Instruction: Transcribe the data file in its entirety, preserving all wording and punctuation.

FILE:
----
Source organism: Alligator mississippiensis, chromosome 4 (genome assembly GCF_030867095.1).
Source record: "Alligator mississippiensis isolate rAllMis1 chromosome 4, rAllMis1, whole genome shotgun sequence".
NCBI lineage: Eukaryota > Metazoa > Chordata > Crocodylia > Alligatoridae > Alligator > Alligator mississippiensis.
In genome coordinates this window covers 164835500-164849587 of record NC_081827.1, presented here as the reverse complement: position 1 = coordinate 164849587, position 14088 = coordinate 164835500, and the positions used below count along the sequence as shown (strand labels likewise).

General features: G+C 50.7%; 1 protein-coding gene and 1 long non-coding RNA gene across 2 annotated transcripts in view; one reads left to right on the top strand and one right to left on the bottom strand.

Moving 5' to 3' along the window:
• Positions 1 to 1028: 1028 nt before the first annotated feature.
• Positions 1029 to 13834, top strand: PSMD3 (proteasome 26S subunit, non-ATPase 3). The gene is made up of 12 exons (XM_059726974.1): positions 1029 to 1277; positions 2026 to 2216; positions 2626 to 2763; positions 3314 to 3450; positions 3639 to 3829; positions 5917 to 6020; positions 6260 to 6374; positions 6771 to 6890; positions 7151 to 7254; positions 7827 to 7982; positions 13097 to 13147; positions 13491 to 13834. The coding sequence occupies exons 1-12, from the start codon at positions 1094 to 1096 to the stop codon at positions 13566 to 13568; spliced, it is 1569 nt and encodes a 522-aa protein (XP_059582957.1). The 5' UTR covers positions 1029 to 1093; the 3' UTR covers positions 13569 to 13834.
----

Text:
Source organism: Alligator mississippiensis, chromosome 4 (genome assembly GCF_030867095.1).
Source record: "Alligator mississippiensis isolate rAllMis1 chromosome 4, rAllMis1, whole genome shotgun sequence".
NCBI lineage: Eukaryota > Metazoa > Chordata > Crocodylia > Alligatoridae > Alligator > Alligator mississippiensis.
In genome coordinates this window covers 164835500-164849587 of record NC_081827.1, presented here as the reverse complement: position 1 = coordinate 164849587, position 14088 = coordinate 164835500, and the positions used below count along the sequence as shown (strand labels likewise).

General features: G+C 50.7%; 1 protein-coding gene and 1 long non-coding RNA gene across 2 annotated transcripts in view; one reads left to right on the top strand and one right to left on the bottom strand.

Moving 5' to 3' along the window:
• Positions 1 to 1028: 1028 nt before the first annotated feature.
• Positions 1029 to 13834, top strand: PSMD3 (proteasome 26S subunit, non-ATPase 3). The gene is made up of 12 exons (XM_059726974.1): positions 1029 to 1277; positions 2026 to 2216; positions 2626 to 2763; positions 3314 to 3450; positions 3639 to 3829; positions 5917 to 6020; positions 6260 to 6374; positions 6771 to 6890; positions 7151 to 7254; positions 7827 to 7982; positions 13097 to 13147; positions 13491 to 13834. The coding sequence occupies exons 1-12, from the start codon at positions 1094 to 1096 to the stop codon at positions 13566 to 13568; spliced, it is 1569 nt and encodes a 522-aa protein (XP_059582957.1). The 5' UTR covers positions 1029 to 1093; the 3' UTR covers positions 13569 to 13834.